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Piano teacher plays right notes to make business fly

By: - Senior Reporter / @agarciayapCDN
/ 07:23 AM May 21, 2012

It started with his love for music and his passion to teach others to learn the art.

Before they had it officially registered as a legitimate business in 2004, Denis Namocatcat used to go to his client’s homes to give them piano lessons.

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Today, the Cebu Music Learning Center offers a wide range of music lessons to over a hundred students every month.

Namocatcat partnered with his wife Sandra to take care of the company’s financial operations while he takes care of the daily operations.

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They started with only three part-time teachers to help them teach music lessons when they opened for business in 2004.

The couple initially invested P10,000 to set up the learning center in a rented condominium room in Cebu City back then.

He said he only hired part-time teachers who shared the same passion to teach music like them, because most people only want to learn music during vacations or during summer.

Since 2004, the school now has 10 part-time teachers.

“For most of my teachers, they’re more into it because they love to teach young students their art and the money part is only a fraction of the reason to teach,” said Namocatcat.

From offering piano lessons, Namocatcat eventually added more classes according to the demands of their customers.

“We always listen to what they want. If we see that there are many who like to learn to play drums then we offer them lessons,” said Namocatcat.

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Today, they offer lessons for piano, voice, guitar, violin, drums, flute, clarinet, saxophone and trumpet at their learning center in V. Rama Avenue, Guadalupe, Cebu City.

This year, they’re seeing a growing interest on learning how to play the ukulele, which has become popular among musicians today.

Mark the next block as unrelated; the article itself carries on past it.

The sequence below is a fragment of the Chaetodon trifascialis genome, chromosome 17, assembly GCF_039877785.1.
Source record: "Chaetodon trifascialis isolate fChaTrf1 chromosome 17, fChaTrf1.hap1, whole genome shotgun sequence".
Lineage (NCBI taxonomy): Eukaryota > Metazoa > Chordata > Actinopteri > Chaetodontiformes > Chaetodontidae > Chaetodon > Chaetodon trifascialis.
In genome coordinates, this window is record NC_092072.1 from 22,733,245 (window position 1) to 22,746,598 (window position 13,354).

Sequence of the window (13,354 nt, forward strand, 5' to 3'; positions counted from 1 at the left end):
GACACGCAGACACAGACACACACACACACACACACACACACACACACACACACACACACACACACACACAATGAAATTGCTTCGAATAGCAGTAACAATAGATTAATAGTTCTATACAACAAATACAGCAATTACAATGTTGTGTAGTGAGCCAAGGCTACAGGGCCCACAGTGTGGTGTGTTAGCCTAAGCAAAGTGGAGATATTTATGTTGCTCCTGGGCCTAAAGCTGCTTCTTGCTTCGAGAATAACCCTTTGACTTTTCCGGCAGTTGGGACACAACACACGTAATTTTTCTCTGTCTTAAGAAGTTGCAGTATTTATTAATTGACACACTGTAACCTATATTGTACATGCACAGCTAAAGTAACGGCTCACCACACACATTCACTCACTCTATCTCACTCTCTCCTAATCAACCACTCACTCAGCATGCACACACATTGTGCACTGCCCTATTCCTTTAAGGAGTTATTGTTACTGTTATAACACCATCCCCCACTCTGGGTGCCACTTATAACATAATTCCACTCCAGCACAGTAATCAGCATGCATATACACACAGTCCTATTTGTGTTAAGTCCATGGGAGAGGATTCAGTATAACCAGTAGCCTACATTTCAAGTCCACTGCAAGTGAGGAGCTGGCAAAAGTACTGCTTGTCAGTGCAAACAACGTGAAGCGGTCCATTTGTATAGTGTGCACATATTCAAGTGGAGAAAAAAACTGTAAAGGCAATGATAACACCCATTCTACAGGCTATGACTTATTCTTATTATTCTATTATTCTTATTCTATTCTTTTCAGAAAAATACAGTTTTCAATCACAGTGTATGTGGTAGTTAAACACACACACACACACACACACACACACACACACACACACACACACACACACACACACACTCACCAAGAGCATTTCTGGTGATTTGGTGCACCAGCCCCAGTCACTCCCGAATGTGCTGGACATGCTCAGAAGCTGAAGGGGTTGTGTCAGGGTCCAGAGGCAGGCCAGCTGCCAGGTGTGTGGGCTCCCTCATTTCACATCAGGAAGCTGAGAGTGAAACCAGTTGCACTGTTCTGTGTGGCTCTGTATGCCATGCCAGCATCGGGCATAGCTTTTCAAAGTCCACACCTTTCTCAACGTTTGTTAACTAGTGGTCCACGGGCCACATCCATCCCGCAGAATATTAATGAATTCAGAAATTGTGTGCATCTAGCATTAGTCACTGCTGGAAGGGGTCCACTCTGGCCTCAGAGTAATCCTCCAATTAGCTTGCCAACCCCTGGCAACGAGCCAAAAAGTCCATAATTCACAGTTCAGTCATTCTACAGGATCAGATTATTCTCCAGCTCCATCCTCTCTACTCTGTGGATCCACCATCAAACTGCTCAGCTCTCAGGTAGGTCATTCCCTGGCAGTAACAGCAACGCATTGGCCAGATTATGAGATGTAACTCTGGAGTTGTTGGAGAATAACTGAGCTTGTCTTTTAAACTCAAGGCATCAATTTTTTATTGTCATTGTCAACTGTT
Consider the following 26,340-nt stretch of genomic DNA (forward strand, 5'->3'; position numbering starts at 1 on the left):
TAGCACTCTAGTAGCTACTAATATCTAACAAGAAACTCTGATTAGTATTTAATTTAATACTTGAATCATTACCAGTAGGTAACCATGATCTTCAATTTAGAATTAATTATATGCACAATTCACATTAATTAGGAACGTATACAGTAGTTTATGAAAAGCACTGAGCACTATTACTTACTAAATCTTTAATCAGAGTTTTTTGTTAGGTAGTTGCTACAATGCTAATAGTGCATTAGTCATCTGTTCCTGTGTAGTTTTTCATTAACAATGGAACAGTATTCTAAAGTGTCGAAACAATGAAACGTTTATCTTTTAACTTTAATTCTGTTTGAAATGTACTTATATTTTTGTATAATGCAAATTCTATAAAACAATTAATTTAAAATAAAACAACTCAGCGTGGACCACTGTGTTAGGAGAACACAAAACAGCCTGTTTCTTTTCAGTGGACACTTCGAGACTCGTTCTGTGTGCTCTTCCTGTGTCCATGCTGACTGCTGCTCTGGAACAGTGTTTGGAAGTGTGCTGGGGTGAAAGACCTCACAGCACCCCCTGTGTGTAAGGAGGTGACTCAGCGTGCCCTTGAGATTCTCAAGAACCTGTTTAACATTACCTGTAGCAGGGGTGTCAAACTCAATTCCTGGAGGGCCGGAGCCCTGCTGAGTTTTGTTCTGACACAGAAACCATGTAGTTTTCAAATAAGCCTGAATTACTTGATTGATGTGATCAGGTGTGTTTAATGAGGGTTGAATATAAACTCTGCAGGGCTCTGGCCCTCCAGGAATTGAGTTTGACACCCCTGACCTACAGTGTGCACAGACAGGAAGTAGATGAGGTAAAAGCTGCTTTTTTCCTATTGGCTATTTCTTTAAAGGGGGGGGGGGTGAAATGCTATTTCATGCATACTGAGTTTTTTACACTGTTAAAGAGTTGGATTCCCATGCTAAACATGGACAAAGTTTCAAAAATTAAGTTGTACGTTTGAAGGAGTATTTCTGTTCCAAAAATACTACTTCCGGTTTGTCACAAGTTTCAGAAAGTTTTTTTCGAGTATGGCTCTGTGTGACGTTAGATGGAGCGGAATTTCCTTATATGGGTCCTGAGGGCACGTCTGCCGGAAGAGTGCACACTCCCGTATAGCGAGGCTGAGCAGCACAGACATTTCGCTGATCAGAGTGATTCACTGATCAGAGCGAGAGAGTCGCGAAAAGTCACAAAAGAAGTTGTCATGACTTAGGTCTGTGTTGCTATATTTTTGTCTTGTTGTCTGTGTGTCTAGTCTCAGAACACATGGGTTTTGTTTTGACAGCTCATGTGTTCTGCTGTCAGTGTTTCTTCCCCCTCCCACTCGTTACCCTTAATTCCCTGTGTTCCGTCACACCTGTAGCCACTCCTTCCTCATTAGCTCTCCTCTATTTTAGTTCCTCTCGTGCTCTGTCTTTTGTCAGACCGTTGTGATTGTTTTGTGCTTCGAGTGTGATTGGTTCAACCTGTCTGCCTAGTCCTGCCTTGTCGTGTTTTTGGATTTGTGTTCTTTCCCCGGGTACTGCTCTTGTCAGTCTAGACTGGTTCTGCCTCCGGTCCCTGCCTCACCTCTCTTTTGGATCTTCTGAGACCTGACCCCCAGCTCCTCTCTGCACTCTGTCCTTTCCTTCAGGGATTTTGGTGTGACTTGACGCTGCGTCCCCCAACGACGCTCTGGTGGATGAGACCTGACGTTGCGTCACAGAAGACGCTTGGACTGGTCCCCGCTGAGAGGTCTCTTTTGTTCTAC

“We’ve seen Jason Mraz using ukulele in his music and people are beginning to see it as an instrument of interest so we are also offering that,” he said.

Mraz is an American singer, musician, whose song “I’m Yours” won a Grammy Award as the Best Song in 2009.

Mraz used a ukulele in that song.

The center’s rates are between P4,000 and P5,000 for 12 sessions.

“Our piano lessons is at P4.300 for 12 sessions, one hour per session while our trumpet or saxophone classes are the most expensive starting at P5,000 per 12 sessions,” said Namocatcat.

Summer is the center’s busiest time of the year with the center having many students enroling in music classes.

Their students include those, who had been with them for a long time, and come back every summer for more music lessons. They also have students from abroad, who visit Cebu and take up music classes here while on vacation.

“We usually have them from June to October. Our leanest months start from November to January. People have other things to do in these months and so they usually put aside music classes. That’s when we usually do promos to still get enrollees,” said Namocatcat.

While there are Filipinos who are passionate about music, still there are a few who’d spend for classes to learn it formally, said Namocatcat.

“Unlike in other countries like Singapore, learning music here is a luxury. To most of us it’s just an option and will depend if we can afford it. In Singapore and other Asian countries however, music is considered a ‘plus’ factor for them. Schools there are serious about music and they consider it a must  learn,” said Namocatcat.

Namocatcat said his center could start handling students as young as two years old with their “Music Land Adventure” packages, where kids would be exposed to different musical instruments and would help slowly define which instruments they would be interested to play.

“We incorporate fun in our classes with kids that young so that they will find it fun to learn music,” said Namocatcat.

For the couple’s plans for the center, Namocatcat said he and his wife were planning to diversify the business by opening a music instruments and accessories shop.

“Now we usually refer our students to shops in the malls for instruments and we see that as an opportunity loss. And so, we are thinking of opening one so that if they will need accessories, they can easily find it in our shop,” said Namocatcat, who plan to set up the shop within the year.

Namocatcat said when other music schools buy the center’s books for their music classes, then this is a sign that the center is giving quality training.

He also cited the school’s teachers who had made a career in music such as Jake Gacang, the “dancing violinist,” who is known nationwide for his craft.

“We are proud of him. He started teaching in our center and it was when he was with us that he slowly developed his art. We hope to make more music champions like him either from our students or teachers in the years to come,” said Namocatcat.

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